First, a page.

Why is my microSD card READ-only?


I was on my way to do some shopping with I dropped by a Gadget shop to say hello since I was a regular, then I saw this aghast face of my friend working there who told me that her microSD card of her brand new Galaxy Note 2 is infected with viruses and she now has to find a way to extract her valuable photos and videos before formatting it. She put the microSD into a card reader and inserted it in her Windows PC. Tried as she did, her files in the microSD was READ-only.

Before you jump up yelling and screaming, let me assure you that this “phenomena” is nothing extraordinary. I noticed that this security function was pushed out in ICS and later adopted in Jellybean as well. As far as I know, Samsung and Asus devices have this new fangled protection. I was wondering why this was the case but since I found a work around for it, I don’t have a problem transferring large files from my computer to any mobile device.

What is Google doing to your microSD card?

I can only hazard a guess on what Google was up to when they did this but apparently it has to do with DRM. Your files in the microSD card cannot be copied over. Since the SD or microSD card has been relegated to external storage, all you movie files, music and such will be locked onto that card. Now some of you might say, heck, I can transfer those files via BUMP but unfortunately it does not handle file sizes above 20MB. This might be fine for some MP3 files but not movie files which are in excess of 400MB.

Bluetooth transfer is another possibility but it takes just far too long to send a movie file over. WIFI is of course faster but with file limits built in, it doesn’t quite make sense. If you have found any better way to do this, do share with us.

Cloud Storage

Yes, you can upload to the cloud and take it back down again but there are limits for file sizes as well. These range from 40mb per file to something under 150MB. For paying subscribers to Box and Dropbox services, the file limit is much higher.

But it doesn’t make sense to store stuff there unless you got some unlimited 4G bandwidth to bring it down again. Small files are fine.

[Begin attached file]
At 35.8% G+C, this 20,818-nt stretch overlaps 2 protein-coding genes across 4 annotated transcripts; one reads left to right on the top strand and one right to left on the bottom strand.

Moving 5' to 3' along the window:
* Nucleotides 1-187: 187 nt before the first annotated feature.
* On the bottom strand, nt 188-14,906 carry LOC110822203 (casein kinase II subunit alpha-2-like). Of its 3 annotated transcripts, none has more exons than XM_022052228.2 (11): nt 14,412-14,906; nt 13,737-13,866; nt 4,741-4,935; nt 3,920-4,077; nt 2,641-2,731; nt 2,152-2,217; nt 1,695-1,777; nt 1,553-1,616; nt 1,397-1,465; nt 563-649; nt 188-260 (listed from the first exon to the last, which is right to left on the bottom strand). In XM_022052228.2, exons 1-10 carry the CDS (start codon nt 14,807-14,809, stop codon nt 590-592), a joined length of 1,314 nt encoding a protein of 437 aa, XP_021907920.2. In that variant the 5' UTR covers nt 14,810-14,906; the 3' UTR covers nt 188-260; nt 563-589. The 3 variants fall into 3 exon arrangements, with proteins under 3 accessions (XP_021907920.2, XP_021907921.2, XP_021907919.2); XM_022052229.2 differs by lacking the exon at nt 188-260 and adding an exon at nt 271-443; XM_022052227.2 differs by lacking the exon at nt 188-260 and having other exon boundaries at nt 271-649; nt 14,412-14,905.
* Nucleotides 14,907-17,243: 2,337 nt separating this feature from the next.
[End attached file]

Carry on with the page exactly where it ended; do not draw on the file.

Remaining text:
My Storage card is Locked?

Apparently it is not. You can still transfer and extract files if you use a USB cable connection. The microSD card has to be INSIDE your device when you do this.

  1. Take out your trusty USB cable for your Smartphone or Tablet
  2. Turn on the File Transfer Software you have on your PC/Mac.
  3. Connect your Tablet/Smartphone with your PC or Mac
  4. Under Settings, connect your Phone/Tablet in USB as MTP (media transfer protocol)

For Mac OSX and Windows PC. 

Download Android File Transfer from here if you don’t already have something like Samsung Kies. OSX does not recognize MTP as a separate storage. For some older HTC Smartphones, Android File Transfer doesn’t work.

For PC, it should pop up as an external storage. Or if you prefer, just connect with the Windows software that came with your phone (HTC and LG).

 AFT Usage on Mac

Android File Transfer for Mac can only transfer ONE file at a time so you can’t queue it. Though I like Samsung Kies Air on my Note, it is not compatible with my Asus. Kies Air is probably a better option if you want to copy multiple files from your PC to your Android device.

Windows users are safer as they have no problem accessing the files via their file manager, though I am not sure if this would work in Windows 8.